Wolfe Publishing Group

    Product Reviews

    .44/77 Ammunition from Graf & Sons

    Precision Cartridge Inc. loaded this ammunition for Graf & Sons.
    Precision Cartridge Inc. loaded this ammunition for Graf & Sons.

    Graf & Sons is a well-known ammunition and reloading dealer located in Mexico, Missouri. They often have ammunition for hard-to-get calibers. They also stock and sell black powder. For some of the cartridges, they will sometimes place a big order with an ammunition producer and then buy the entire order, so they are the exclusive supplier of that particular ammunition. That’s just what they did with these .44/77 rounds by Precision Cartridge Inc.

    Coated lead bullets are used, weighing just under 400 grains. Meat-in-the-pot accuracy displayed on the first target.
    Coated lead bullets are used, weighing just under 400 grains. Meat-in-the-pot accuracy displayed on the first target.

    I noticed this ammunition while stumbling across a list of calibers for “Rifle Ammunition” on Graf & Sons’ website. It was a surprise to see .44/77 ammunition listed even with one loading. That, of course, made me wonder what they were using for brass, especially because the .44/77 is not included in their brass list. A note was sent asking who the maker of their brass is and a rapid reply told me it was Jamison. That’s when I really started paying attention.

    The only specific information about these .44/77 cartridges they provided was that the ammunition used a 365-grain lead bullet and their price for a box of 20 cartridges was $62.99. To answer any more questions, I would need a box of ammunition, so one box was ordered.

    That order was received very quickly. There they were, 20 rounds of brand new shiny .44/77s held in a plastic Case-Gard cartridge box. They did look good and the brass was certainly made by Jamison, marked with their last headstamp which read “44-77 Sharps” over “JBA.” I was delighted to have more Jamison .44/77 brass.

    The bullet Precision Cartridge Inc. used was immediately recognized as .44-385 by RCBS. In order to check things thoroughly one of those bullets was pulled and it certainly was the RCBS bullet. With soft lead that bullet usually weighs about 405 grains. I’m just guessing that the folks at Precision didn’t weigh the bullets and expected their bullets to weigh less than RCBS’s advertised weight of 385 grains because they were using a harder alloy. That guess is backed up by an experienced thumbnail test and the bullets are harder than the 25:1 alloy that I generally use. The pulled bullet was weighed at 397.5 grains.

    These lead bullets are not lubricated with any grease in the grooves. Instead they are covered with a coating that I cannot identify. I wondered how these bullets would perform with no grease in the grooves, but they shot rather well, and these are smokeless powder loads. The bullets were seated into the case and crimped into the top lube groove instead of the rather small crimp groove just a little higher on the side of the bullet. That made chambering these cartridges on the difficult side in my C. Sharps Arms .44/77 rifle. A chambering cam was used each time a cartridge was put into the chamber, forcing the nose of the bullet into the rifling.

    The powder is another part of the load that I can’t identify, about 37.5 grains of a cylindrical smokeless powder. It most likely is A-5744 but that is a complete guess on my part. Shooting this ammunition proved to be quite enjoyable. No high-pressure signs were noticed, such as hard to extract cases or flattened primers. To check the bullet’s speed, one shot was fired over the chronograph and that gave a velocity of 1,405 feet per second.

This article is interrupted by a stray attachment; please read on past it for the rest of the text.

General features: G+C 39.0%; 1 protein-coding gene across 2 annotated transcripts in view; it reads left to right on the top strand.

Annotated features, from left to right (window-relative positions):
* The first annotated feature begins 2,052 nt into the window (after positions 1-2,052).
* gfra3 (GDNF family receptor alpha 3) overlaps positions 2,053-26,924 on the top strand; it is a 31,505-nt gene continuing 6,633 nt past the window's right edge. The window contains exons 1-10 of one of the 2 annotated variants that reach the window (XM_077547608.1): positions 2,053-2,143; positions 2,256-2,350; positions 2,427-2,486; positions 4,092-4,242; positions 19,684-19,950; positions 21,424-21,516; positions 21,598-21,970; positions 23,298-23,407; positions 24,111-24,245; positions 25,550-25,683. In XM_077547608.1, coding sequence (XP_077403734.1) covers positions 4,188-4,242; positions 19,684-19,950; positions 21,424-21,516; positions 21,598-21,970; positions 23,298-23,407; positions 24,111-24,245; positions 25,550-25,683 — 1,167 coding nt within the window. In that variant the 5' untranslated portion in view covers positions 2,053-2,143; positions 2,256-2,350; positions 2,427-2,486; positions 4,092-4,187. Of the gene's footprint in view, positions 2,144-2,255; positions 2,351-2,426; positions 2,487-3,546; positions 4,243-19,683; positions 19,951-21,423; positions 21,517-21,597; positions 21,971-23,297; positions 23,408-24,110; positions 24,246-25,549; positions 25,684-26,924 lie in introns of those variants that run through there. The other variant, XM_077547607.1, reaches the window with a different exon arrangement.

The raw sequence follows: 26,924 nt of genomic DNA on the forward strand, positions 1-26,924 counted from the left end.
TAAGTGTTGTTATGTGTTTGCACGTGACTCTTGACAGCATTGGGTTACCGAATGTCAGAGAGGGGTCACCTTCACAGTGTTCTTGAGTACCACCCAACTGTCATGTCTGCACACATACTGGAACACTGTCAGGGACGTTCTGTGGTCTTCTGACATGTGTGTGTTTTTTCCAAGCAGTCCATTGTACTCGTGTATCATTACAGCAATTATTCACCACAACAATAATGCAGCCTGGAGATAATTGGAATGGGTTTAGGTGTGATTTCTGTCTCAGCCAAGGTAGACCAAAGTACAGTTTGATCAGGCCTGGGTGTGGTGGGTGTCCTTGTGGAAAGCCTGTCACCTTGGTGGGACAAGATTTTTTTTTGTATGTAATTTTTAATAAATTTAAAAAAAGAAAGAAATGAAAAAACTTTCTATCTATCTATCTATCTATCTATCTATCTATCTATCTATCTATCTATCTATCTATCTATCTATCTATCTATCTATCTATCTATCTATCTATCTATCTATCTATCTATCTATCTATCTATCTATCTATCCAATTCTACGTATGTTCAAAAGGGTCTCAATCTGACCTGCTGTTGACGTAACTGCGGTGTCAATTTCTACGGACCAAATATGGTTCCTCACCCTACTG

Shooting was done on a windy day and that didn’t help the group size. The target was suspended on two small rope lines, somewhat like clothes lines, and the target kept “dancing” in the breeze. Even so, the group still satisfies me. Five shots were fired with my rifle’s sight set for my favorite black powder load and you can see the resulting group on the 100-yard target. That for sure would have put meat in the pot.

    Plinking with this smokeless ammunition was fun but the very best part of it was the nicely fireformed Jamison brass that is now ready for reloading with black powder. Before writing this review, contact was made with Graf & Sons again to see how much of it they had. I was told they had 50 boxes ready to go. And to let you know what I really think of this .44/77 ammunition with the Jamison brass, I ordered five more boxes of it for myself. To check on the availability of this ammunition or to place an order, go to Graf & Sons at grafs.com. Contact information: 4050 S. Clark, Mexico MO 65265; customer service/orders: 1-800-531-2666; phone: (573)-581-2875 or fax orders: 1-800-367-7626; technical assistance: (573) 581-2266. - Mike Nesbitt

    Revolver Grips from the Gripmaker

    Here is the Laramie revolver, fitted with its "ivory" Gripmaker grips.
    Here is the Laramie revolver, fitted with its "ivory" Gripmaker grips.

    This review should be started by telling you how much I like the old Smith & Wesson Model No. 3, the finest single-action, top-break revolver ever made. That really wouldn’t say much about the revolver grips being reviewed, but it would give you an idea about why this subject came to mind. My gun is actually a Beretta “Laramie” in .38 Special, a very fine copy of the old S&W. I wanted my gun to be somewhat personalized and these new grips did that with a nice touch.

    Ivory grips on a sixgun have always appealed to me. That was just one of the things that led me to buy from the Gripmaker because their grips are made with a durable urethane, which can age (and yellow) like ivory. Each set of grips comes with the screw and escutcheons plus a brief but detailed set of instructions on how to fit the grips. In those instructions, there are hints about how to “age” your grips with dyes and even how to make artificial cracks to add to the aged look. I figured to “age” my gun’s grips the natural way, and that will take some time.